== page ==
Epicurus and the desire for minimalism
Epicurus (341–270 BC), the Greek Philosopher and Thinker, turned towards Philosophy already early.
He wrote numerous books and treatises on his perception of happiness which sadly have been lost over the years.
Epicurus is associated with the theory of lust which is often misunderstood and linked to materialism and copious lifestyles.
In this context defamatory statements in form of obscene letters were circulated. Also, the true meaning of his teachings was altered and publicised by his fellows which led to distortions of the general picture people had of Epicurus.
For my research I drew on the book "Epikur, Wege zum Glück" (Epicurus, Paths of Happiness) (Anaconda Verlag, 2011) which contained summaries of excerpts and quotations from his writings.
My main points:
Epicurus stated that lust is the beginning and end of a happy life
Every study on Philosophy starts with the following question:
Why do we seek the advice of Philosophers? Why do we read the old writings? To learn more about our soul? Why do we suffer and how do we reach quiescence and bliss?
What is desire and what leads us to our ruin?
To Epicurus, the purpose of Philosophy was to understand the following:
What are the true needs of man and how can we distinguish these from self-imposed fallacious needs?
Not every inner impulse for a desire must be quenched, but rather one should consult reason which shall help us questioning these impulsive desires.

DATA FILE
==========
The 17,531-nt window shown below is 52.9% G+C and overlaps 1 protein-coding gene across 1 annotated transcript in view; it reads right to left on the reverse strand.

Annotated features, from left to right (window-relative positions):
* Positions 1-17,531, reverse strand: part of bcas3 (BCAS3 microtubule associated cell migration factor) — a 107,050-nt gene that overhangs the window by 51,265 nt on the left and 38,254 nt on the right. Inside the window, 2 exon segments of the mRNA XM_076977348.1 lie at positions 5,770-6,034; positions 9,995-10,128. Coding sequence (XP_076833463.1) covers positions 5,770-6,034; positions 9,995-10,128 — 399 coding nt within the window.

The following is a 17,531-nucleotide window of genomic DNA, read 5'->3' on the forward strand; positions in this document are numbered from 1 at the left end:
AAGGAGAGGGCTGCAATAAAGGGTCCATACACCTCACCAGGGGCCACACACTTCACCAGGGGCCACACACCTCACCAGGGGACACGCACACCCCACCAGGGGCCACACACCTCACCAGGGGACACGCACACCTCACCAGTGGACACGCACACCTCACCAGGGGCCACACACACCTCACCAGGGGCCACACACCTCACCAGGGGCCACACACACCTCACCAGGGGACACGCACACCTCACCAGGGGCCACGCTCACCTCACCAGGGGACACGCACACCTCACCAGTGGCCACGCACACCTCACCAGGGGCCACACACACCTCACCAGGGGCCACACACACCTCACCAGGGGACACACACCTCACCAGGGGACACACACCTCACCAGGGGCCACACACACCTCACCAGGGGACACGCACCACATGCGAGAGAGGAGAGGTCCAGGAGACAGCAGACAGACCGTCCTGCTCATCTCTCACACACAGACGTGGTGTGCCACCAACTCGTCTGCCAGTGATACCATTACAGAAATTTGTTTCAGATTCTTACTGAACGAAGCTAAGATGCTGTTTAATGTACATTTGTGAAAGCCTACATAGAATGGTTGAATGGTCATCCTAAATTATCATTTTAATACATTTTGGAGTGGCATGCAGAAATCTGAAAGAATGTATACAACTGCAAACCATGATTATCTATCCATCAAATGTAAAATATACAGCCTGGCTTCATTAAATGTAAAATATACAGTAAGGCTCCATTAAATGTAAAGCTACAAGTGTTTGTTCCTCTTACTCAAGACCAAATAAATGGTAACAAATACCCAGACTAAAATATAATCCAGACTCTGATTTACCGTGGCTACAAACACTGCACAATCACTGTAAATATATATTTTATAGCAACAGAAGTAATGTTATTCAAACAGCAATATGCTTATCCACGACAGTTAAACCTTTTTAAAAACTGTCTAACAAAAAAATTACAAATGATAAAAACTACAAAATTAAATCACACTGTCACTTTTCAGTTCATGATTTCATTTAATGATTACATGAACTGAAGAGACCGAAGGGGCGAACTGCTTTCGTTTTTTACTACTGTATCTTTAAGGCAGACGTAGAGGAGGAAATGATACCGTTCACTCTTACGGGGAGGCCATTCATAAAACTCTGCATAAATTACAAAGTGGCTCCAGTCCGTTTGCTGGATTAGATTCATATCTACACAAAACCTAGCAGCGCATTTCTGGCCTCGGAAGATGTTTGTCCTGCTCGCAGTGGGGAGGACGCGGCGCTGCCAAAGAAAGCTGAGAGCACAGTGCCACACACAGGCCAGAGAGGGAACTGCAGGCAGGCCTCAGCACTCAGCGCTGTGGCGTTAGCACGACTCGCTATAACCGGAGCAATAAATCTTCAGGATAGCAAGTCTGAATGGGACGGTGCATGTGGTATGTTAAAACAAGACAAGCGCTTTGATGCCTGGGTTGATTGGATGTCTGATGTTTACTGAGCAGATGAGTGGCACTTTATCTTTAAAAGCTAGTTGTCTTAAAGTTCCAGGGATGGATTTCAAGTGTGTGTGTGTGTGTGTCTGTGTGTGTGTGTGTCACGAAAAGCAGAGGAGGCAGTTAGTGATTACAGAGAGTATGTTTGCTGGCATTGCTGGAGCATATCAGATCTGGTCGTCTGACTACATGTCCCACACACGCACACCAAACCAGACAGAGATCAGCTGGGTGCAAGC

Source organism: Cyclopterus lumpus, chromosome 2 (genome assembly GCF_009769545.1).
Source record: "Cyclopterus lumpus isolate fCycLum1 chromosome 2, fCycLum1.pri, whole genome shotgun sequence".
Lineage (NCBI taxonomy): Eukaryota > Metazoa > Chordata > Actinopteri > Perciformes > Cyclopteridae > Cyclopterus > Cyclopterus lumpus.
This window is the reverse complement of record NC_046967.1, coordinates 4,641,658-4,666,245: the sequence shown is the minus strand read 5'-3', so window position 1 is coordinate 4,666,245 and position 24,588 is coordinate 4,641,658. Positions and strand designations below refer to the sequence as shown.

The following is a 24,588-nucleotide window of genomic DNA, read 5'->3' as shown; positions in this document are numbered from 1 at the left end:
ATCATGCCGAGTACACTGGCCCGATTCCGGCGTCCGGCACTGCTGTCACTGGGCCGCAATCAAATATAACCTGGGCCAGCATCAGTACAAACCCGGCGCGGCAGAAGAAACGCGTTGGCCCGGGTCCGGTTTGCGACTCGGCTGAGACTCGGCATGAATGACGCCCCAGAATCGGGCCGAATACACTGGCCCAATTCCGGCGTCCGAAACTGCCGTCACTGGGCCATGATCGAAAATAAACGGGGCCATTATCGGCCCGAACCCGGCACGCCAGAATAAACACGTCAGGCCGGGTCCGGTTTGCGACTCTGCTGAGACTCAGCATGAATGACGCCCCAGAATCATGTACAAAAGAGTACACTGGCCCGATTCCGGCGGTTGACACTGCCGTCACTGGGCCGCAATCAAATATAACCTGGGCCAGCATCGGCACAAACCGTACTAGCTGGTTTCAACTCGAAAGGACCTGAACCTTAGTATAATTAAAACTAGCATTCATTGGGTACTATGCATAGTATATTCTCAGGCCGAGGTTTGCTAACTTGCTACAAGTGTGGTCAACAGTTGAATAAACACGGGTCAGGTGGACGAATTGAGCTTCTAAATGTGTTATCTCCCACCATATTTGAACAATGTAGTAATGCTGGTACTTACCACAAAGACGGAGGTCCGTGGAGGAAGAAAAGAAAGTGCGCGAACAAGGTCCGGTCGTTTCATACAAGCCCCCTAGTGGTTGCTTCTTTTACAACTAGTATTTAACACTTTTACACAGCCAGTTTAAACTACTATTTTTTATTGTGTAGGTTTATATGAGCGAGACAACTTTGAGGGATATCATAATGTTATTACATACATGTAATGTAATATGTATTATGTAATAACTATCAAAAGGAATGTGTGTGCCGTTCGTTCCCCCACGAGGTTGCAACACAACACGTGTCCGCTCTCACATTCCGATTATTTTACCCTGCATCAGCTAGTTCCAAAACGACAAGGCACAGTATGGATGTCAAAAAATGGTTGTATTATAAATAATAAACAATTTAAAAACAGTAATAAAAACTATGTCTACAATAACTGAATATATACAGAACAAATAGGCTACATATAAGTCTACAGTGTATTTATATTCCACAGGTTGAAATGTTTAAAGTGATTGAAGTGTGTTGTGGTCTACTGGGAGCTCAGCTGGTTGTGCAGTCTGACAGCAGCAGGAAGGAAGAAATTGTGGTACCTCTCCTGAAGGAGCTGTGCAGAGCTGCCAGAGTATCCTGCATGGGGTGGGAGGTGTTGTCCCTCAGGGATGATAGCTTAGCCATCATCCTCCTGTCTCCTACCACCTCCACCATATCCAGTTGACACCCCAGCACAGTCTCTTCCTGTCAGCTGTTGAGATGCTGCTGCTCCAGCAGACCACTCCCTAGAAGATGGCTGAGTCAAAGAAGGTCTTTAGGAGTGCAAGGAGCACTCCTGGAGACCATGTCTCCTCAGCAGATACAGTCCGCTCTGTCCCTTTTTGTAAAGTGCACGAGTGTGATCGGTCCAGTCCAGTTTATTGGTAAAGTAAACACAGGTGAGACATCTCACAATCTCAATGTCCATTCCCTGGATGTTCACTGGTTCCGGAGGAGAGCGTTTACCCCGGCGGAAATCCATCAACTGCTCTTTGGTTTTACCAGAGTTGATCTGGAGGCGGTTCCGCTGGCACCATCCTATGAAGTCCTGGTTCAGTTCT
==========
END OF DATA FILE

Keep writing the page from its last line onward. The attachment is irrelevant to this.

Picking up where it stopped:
In other words, one should pause for a moment to reflect how strong that desire is, where that desire is coming from and how controlling that desire is. At the same moment one could ponder whether to devote oneself to that desire or not. That's where reason comes into play.
From his biography we know that Epicurus did not possess a grandiose mansion, he didn't partake opulent meals and didn't amass riches. He lived minimalistic and frugal and this is exactly what he relished because according to his teachings it wasn't quantity that led to happiness but the quality of individual goods.
On that point, the Vatican sayings contain the following quote:
"He who is not satisfied with a little is satisfied with nothing"
From his writings there are three important points defined by Epicurus which he always repeated:
To him friendship was one of the most valuable assets. According to his writings one should make sure not to dine alone because good compay is a major profit in life.
He also said: "It is not so much our friends' help that helps us but the confident knowledge that they will help us in times of need" Vatican Sayings Ep.34
To him, friendship was a pure pleasure gain, because only in friends we recognize ourselves and perceive that we exist and things we say find an echo.
The sympathy and concern of a friend helps us to remain ourselves and to feel ourselves. When trust predominates we feel secureness.
By implication lust is salvation from physical and spiritual pain.
With that, we are not talking about shallow circles of friends in whose company we may still feel alone. To the contrary, it is about true friendship. Friends that care for our emotional life and not for the way we look.
It is hard to find just one or two true friends in life, friends that are there for you because a foundation of trust is established.
This recognition and appreciation of a friend grants spiritual happiness.
Many people try to attain recognition firstly by gaining material assets.
Did he see me carrying a Prada bag? Did he notice my new car already?
One tries to gain respect and recognition from people that don't care for us - is that the sideshow of materialism? Shouldn't we invest our energy in cultivating a friendship or even to find a friendship in the first place?